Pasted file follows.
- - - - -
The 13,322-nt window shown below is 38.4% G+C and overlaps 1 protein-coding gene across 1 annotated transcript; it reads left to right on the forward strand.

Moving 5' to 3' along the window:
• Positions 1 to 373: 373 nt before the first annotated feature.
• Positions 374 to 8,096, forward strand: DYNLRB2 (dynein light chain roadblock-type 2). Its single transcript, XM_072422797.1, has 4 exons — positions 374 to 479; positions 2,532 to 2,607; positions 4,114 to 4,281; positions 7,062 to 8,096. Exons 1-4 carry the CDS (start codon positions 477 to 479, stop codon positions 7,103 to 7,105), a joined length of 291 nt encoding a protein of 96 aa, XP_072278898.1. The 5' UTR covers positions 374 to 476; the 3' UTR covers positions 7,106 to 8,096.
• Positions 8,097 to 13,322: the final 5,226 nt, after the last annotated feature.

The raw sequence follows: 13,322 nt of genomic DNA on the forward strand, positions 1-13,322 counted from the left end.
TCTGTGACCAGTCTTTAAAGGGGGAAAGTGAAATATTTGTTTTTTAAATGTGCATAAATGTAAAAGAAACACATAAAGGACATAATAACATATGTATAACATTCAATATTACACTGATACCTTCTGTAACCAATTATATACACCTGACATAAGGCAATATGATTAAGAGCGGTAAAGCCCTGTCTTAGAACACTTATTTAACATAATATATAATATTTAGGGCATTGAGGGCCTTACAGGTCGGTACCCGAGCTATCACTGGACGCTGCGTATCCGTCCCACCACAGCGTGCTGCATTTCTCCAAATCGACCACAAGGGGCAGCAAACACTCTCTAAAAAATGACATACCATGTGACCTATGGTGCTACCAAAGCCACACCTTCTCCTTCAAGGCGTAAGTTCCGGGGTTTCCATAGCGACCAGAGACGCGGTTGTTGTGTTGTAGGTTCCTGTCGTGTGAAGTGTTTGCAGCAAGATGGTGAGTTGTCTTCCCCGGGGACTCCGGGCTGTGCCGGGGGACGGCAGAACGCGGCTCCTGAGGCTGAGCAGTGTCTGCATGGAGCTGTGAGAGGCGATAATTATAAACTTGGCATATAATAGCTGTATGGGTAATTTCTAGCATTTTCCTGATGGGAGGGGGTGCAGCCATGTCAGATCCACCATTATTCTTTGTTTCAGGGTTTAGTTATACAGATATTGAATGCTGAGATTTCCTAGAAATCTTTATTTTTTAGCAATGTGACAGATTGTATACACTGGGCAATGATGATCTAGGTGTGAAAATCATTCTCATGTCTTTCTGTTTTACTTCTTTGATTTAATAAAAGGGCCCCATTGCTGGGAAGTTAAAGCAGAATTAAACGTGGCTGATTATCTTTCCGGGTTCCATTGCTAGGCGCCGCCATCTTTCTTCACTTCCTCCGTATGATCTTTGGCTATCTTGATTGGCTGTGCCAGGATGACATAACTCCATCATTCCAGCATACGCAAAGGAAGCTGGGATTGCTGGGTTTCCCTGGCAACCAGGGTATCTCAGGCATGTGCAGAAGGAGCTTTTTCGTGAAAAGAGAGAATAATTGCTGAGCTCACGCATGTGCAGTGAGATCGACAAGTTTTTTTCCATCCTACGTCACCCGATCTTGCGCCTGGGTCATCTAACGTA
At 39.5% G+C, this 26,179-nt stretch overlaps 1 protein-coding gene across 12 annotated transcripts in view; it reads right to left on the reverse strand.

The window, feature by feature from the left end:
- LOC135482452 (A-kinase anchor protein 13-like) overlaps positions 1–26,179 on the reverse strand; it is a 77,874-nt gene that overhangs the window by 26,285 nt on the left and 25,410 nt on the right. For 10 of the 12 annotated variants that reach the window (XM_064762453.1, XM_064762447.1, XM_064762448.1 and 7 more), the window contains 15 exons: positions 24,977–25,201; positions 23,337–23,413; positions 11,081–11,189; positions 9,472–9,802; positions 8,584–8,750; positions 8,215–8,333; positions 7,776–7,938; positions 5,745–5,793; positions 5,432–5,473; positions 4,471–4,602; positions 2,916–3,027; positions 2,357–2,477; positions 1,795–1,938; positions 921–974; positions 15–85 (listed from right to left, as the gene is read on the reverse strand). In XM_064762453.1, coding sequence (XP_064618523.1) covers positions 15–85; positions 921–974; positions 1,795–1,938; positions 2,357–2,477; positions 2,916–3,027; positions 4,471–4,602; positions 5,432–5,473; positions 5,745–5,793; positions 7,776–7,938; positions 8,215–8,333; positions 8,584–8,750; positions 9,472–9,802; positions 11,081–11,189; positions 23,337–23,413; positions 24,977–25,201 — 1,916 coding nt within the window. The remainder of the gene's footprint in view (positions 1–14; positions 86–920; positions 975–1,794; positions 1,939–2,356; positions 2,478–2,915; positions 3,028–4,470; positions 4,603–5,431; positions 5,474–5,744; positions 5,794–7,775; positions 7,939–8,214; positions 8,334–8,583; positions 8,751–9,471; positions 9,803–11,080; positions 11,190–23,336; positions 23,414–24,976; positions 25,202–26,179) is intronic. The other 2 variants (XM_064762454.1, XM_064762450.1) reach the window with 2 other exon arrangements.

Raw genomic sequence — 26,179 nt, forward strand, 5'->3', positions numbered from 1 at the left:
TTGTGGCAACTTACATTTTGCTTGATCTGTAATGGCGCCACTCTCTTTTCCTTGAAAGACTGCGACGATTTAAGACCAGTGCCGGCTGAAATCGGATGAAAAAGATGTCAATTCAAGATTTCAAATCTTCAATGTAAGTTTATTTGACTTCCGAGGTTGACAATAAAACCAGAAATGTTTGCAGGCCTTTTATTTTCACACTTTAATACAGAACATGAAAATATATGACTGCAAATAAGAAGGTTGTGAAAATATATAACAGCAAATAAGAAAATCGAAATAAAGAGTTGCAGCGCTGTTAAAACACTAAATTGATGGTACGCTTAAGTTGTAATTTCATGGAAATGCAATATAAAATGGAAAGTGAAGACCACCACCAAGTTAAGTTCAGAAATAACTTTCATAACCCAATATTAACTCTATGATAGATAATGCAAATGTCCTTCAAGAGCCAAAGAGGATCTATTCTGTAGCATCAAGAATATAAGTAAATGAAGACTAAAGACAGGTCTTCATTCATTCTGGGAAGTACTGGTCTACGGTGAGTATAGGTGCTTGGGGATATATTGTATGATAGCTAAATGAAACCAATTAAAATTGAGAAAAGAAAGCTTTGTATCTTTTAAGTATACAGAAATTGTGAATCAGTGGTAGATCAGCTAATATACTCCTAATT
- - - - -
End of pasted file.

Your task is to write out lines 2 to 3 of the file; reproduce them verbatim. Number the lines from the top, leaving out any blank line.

Moving 5' to 3' along the window:
• Positions 1 to 373: 373 nt before the first annotated feature.